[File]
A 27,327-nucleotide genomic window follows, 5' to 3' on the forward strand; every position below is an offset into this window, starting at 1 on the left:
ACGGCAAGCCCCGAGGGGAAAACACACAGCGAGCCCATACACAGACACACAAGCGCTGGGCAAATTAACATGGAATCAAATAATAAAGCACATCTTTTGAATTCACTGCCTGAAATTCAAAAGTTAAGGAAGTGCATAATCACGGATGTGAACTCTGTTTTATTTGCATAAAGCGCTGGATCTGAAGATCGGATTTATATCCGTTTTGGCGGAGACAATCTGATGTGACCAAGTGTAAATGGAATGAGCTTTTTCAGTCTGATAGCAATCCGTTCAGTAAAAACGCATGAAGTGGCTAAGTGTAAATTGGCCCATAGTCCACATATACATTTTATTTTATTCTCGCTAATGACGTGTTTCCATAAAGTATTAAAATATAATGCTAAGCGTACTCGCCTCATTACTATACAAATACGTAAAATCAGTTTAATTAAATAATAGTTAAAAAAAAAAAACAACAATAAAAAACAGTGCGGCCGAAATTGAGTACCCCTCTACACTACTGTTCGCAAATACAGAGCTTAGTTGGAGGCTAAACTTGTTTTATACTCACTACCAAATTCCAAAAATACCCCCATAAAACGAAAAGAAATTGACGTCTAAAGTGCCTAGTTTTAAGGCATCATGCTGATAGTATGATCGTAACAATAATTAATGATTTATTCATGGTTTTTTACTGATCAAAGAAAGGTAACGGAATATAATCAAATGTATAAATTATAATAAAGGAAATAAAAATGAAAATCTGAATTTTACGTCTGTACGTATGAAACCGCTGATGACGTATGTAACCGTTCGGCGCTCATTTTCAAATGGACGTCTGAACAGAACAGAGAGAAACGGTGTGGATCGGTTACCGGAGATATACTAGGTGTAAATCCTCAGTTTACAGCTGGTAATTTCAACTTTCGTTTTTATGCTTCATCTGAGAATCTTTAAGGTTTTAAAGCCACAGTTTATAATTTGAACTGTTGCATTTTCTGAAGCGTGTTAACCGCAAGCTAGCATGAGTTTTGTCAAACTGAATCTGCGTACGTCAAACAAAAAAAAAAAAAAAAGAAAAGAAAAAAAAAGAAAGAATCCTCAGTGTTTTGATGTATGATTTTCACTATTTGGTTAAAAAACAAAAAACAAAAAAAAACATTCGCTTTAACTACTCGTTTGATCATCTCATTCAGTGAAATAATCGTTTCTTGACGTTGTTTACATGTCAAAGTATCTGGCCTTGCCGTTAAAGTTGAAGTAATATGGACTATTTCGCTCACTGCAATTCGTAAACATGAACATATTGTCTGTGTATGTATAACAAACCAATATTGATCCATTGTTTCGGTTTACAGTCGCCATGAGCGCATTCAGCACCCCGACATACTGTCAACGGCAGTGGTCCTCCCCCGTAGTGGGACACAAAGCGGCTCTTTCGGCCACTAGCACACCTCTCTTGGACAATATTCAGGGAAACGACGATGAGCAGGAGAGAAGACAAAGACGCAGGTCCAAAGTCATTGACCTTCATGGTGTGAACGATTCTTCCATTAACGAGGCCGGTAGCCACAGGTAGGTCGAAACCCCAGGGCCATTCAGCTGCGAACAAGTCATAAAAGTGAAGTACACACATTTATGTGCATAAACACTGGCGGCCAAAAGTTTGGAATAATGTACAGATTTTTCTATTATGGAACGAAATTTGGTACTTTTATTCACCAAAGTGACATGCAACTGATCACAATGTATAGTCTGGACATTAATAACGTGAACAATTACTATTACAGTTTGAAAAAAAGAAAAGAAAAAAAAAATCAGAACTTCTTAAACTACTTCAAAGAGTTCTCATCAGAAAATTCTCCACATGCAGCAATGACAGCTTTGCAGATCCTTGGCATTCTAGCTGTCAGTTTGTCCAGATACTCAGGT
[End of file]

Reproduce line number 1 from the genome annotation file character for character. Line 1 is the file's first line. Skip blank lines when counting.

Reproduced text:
A 27,327-nucleotide genomic window follows, 5' to 3' on the forward strand; every position below is an offset into this window, starting at 1 on the left: